“Don’t judge me and don’t try to understand me,” he read my mind. “I’ve chosen this life and I’ll never regret it. Regarding my offer: I can do a few things for you if you decide to accept it. If not…well, let’s just say that your life and the lives of your close ones will change forever…and not for the better.”
I kept silent.
“Until next Monday then?” he said shaking my hand.
I kept silent.
“Is it Monday or Tuesday?” he asked.
“It’s Monday,” I said.
Out of the building, I went to the nearby park and played a couple of timed chess games before my first class of the week.
Next Monday I awoke early and took a long shower. A door slammed, then another: my wife and kids were gone, so it was 7:45 a.m. I had a little over two hours to make a decision, hopefully the right one. I shaved, combed my hair, breakfasted. At 8:45 a.m. I was ready. I stood in front of a mirror trying to find any doubts in my tired blue eyes and couldn’t. It was my opportunity, I told myself, to make something out of my miserable life. Anatoly was right: in a few years no one will remember: time, like a miracle doctor, will erase from peoples’ memories the good deeds and the bad deeds. Anatoly was right: if not I – then it’s someone else, younger, more decisive, and braver. Survival is the name of the game.
I finally left the apartment.
Cloudy sky as usual, freshness in the air, magic of chlorophyll.
I went on foot and soon was at the bookstore. Once inside, I asked for a telephone.
“Please be quick,” said the young freckled clerk.
“I will,” I assured her and dialed the number.
“Borodin’s residence,” answered Iraida Borisovna.
“Anatoly please,” I said after a pause: I wasn’t ready to talk to the wife of a dead war hero.
“I’m listening,” Anatoly appeared on the line.
“It’s me,” I said. “I’m not coming.”
“You shouldn’t be calling from the bookstore.”
“I know… I’m sorry.”
“It’s very understandable.”
“Hopefully, we’ll have another lunch someday,” I said: I didn’t really know how to end this conversation. “It’ll be on my then…”
“I doubt it,” interrupted Anatoly, and the line went dead.
I thanked the freckled clerk and left the bookstore. A huge cloud above the nearby park finally gave birth to a light cool rain. I inhaled deeply and began walking down the boulevard, an unknown creature in a gray raincoat whose life had just changed forever.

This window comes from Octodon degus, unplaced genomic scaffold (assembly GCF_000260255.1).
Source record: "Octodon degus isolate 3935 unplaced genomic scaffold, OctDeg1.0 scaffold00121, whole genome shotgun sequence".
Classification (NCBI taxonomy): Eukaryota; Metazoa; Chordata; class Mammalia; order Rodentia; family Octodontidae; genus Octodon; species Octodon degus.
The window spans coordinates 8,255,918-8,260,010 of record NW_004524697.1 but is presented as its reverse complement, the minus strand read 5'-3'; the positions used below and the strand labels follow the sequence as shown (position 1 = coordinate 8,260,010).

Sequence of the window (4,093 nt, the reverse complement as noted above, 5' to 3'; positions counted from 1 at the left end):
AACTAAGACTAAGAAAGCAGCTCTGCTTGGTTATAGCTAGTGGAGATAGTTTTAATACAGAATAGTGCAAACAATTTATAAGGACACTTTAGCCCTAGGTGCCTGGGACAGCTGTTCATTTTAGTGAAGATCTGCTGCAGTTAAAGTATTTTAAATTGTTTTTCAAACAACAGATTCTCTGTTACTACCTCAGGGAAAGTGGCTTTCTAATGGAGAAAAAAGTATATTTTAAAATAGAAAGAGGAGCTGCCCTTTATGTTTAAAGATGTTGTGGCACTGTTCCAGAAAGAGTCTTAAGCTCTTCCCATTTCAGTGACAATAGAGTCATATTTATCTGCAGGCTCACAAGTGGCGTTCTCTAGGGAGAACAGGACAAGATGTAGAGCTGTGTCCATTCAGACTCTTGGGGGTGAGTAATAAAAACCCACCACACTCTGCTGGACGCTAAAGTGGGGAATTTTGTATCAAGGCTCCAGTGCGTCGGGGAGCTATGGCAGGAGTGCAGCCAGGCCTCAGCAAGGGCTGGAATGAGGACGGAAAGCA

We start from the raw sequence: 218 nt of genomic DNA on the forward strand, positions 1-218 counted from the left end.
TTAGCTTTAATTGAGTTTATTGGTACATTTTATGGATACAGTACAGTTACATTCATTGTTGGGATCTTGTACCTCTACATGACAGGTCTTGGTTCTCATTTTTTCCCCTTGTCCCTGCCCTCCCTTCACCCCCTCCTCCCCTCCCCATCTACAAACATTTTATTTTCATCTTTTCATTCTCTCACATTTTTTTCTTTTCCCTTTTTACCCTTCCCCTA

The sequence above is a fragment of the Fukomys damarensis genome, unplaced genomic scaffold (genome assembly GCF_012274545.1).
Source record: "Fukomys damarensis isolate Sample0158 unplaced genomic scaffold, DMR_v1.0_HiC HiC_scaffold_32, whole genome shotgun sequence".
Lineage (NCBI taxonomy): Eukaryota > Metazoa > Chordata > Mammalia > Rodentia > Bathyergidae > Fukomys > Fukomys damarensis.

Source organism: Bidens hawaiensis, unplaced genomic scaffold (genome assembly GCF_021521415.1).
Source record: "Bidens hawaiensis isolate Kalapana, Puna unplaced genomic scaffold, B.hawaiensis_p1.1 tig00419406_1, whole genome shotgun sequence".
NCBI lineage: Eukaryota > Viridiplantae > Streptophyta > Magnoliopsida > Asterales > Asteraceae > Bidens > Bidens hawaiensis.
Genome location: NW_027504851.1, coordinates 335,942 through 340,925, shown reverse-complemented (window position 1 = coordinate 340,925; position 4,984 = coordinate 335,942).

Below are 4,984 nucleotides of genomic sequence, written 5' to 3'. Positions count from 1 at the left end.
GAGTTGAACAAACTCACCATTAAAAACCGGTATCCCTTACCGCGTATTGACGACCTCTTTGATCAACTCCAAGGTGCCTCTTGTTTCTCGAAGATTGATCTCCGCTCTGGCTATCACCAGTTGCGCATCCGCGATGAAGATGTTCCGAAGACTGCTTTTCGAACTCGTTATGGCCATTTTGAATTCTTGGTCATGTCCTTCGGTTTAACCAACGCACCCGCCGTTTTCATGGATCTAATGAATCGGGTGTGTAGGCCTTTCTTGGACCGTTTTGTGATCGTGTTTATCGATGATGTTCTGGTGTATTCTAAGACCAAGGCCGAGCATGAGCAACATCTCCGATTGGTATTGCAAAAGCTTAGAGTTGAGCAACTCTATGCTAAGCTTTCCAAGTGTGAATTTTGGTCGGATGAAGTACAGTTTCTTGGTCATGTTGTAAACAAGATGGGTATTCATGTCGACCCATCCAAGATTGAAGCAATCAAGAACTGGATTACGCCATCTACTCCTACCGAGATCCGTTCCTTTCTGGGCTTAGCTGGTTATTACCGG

A month had passed. On Friday, as soon as we finished watching the late-night movie, my wife was ready to go to bed, and I promised to join her after a quick cigarette.
“Are you alright, honey?” she asked.
“As alright as I can be.”
“I can change that for the better in a heartbeat,” she said touching my arm.
“I know, love,” I said. “How about a rain-check?”
“A rain-check it is… don’t take too many though.”
On the balcony, with a cigarette in one hand and a glass of Feteasca Neagra in the other, I tried to understand why I felt restless all of a sudden. It wasn’t the movie and it wasn’t the food. What then? I glanced at my wristwatch: almost midnight. A black “Volga” attracted my attention because it appeared suddenly and stopped under a streetlight. Three tall men in shiny leather raincoats got out and walked briskly to the entrance of my apartment building.
I finished my wine and put out the cigarette. A few minutes later I heard the impatient ringing of the doorbell, followed by loud knocks.
They came for me…
“We’re here!” the driver brought me back to earth. “Twenty-three minutes on the dot.”
“You’ve earned your reward,” I said. “What’s the charge?”
“Seventeen rubles and sixty kopeks.”
“Here’s thirty, my friend, and don’t ask me why,” I said, got out of the car and began walking
toward the conference hall and saw him waving and smiling…
It’s all in the past now, but not forgotten: arrest, interrogations, four years in the labor camp in Northern Russia; my survival. On December 4th, 1990 I and my family, my wife and our two daughters, boarded the shiny Boeing-747 bound for New York.
And today, 29 years later, my dreams and hopes are fulfilled, I’m breathing the healing air of freedom.
My interrogators and torturers? I forgave them. God won’t.